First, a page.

6. Secure the aluminum foil completely and twist off the ends.  If any of the moss is exposed, use more foil to cover.
  7. Wait 3 months to a year so until roots develop.  When they do cut from the parent plant and pot the airlayer up in a pot twice the size of the airlayer to develop further.

Once I am able to pot up my airlayers, I like to leave them in the shade so that they can work on their root systems a bit.  When the leaves begin to exhibit new growth I will slowly introduce those pots to the sun.  Remember to keep them watered, they like water!

Lychee arenʻt the only fruit trees that can be airlayered. To learn which fruit trees you can use this method on check out this post that introduces over 30 fruit trees that can be airlayered!

Soil and Sun Requirements For Lychee

Lychee trees do pretty well in Hawaiian soil as long as it is moist, well-draining and doesn’t have chemicals. Therefore, it’s not advised to use any commercial fertilizers with lychee trees.

You could put some organic compost from your own home, if you want to mix it in (50/50 or a lower ratio) with regular soil, but as the trees get older theyʻll actually fruit better with less nitrogen.

It is essential that the soil around a lychee seedling be kept moist. Adult trees might be able to withstand short dry periods, but young trees or seedlings will easily die. However – don’t allow water to pool around your tree’s roots, either: there is a balance.

Keep the soil around the tree out to the drip line well covered with mulch.  This will keep the soil moist and help keep it fed at the same time.

Partial sunlight is best for my lychees, especially for seedlings. Young lychee trees need warm temperatures, but not direct sunlight for germination and early growth. Consider planting trees in a slightly shaded area.

Do You Need To Prune A Lychee Tree?

Only if you want to harvest the fruit!!

Lychee fruit is harvested off of the tree, not when they fall to the ground.  Some trees are HUGE, over 60ʻ to 80ʻ tall.  There is no way you are harvesting lychee fruit off of that thing.

To keep Lychee trees manageable and harvestable, it is best to prune them during the early years (2-4 years of age) to help control the shape and size.  Keep them to a reachable height for harvest and you should do well.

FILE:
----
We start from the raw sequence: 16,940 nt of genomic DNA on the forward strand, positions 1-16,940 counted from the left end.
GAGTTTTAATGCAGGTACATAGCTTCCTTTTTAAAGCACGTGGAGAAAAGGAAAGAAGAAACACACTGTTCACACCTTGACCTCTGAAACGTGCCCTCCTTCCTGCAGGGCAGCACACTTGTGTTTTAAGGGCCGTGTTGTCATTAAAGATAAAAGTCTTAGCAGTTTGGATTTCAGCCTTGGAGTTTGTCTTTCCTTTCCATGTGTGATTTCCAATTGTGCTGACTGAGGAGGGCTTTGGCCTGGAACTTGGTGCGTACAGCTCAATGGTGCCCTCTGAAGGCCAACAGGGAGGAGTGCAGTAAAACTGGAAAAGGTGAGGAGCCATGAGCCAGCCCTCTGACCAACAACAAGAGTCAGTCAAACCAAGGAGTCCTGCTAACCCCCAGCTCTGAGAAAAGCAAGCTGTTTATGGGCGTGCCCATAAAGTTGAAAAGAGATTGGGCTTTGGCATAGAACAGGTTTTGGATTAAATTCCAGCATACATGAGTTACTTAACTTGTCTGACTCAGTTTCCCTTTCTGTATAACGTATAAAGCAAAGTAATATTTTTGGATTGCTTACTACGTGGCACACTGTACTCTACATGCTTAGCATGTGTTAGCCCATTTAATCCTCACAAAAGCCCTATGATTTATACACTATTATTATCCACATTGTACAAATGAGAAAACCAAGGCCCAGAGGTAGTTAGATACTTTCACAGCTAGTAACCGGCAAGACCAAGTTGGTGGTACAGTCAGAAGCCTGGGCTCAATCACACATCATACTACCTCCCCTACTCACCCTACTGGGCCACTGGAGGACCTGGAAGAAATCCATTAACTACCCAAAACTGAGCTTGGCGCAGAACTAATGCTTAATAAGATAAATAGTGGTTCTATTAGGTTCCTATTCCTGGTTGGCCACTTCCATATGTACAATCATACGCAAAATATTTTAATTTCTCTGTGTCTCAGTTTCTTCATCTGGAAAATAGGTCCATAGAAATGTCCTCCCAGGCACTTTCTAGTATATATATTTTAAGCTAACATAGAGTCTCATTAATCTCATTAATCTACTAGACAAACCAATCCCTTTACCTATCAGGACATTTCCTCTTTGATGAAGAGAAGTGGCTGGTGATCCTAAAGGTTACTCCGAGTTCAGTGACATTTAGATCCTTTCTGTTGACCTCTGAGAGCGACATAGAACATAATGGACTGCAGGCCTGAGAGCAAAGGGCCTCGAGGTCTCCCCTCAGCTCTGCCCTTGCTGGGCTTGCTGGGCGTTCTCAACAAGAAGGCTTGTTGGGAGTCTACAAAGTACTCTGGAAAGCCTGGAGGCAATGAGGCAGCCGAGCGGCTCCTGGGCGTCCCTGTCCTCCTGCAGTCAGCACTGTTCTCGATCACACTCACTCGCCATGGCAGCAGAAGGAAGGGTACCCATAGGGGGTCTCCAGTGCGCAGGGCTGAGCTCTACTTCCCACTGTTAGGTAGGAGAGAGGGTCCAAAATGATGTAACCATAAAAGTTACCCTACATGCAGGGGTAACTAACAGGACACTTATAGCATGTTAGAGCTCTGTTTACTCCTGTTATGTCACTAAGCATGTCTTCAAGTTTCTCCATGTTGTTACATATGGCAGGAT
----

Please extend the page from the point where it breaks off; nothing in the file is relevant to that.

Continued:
I wrote a post that goes deeper into pruning tropical fruit trees. Many of the tips in that post will apply to pruning Lychee Trees.

How Long Does It Take For A Lychee Tree To Grow?


It can take 10 years, sometimes up to 20 years for a lychee tree to grow from seed. You may get some fruits sooner, but the first few harvests will be pretty small.  A lychee tree isn’t considered ‘mature’ until it’s closer to ten years old when if youʻre lucky, you might get as much as 100 pounds of lychee from 1 tree!


It can take up to a year for a Lychee airlayer to take and 3-5 years for a Lychee tree made from an Airlayer to begin fruiting.  You may not get much fruit in the early years, but as the tree ages, the fruiting becomes more prolific.

Tips For Lychee Trees

  • I suggest planting lychees in pots, because young trees are fragile and are especially susceptible to damage from wind. A pot allows you to easily move the young tree to a location where it will be protected from strong winds.
  • If you experience strong ocean winds, you should especially make sure to plant your trees with some wind protection. This could be from natural wind breakers like shrubs or bushes, or plant the trees at an angle where a structure, like a shed or house, provides protection from direct wind.
  • An odd thing about lychee trees is that, while they are a tropical plant and love warm, wet weather, they actually need a brief cold spell to trigger flowering buds which will later produce fruits.

    Once your tree is mature, don’t worry if the weather drops below 20C for several nights, this actually should do the trick to help you get fruit!

Are Lychee Trees Self-Pollinating?

Lychee trees are self-pollinating, which means even a single tree contains both male and female buds necessary to get fruit. You do not need multiple lychee trees in order to get a harvest of fruit – just one is enough.

Growing your own trees is a rewarding experience.  There is nothing like harvesting fruit from a tree that you knew from birth.  

Whether you grow a Lychee from Seed or Airlayer, youʻll be excited when that tree begins to produce and feed you and your family fresh fruit for years to come.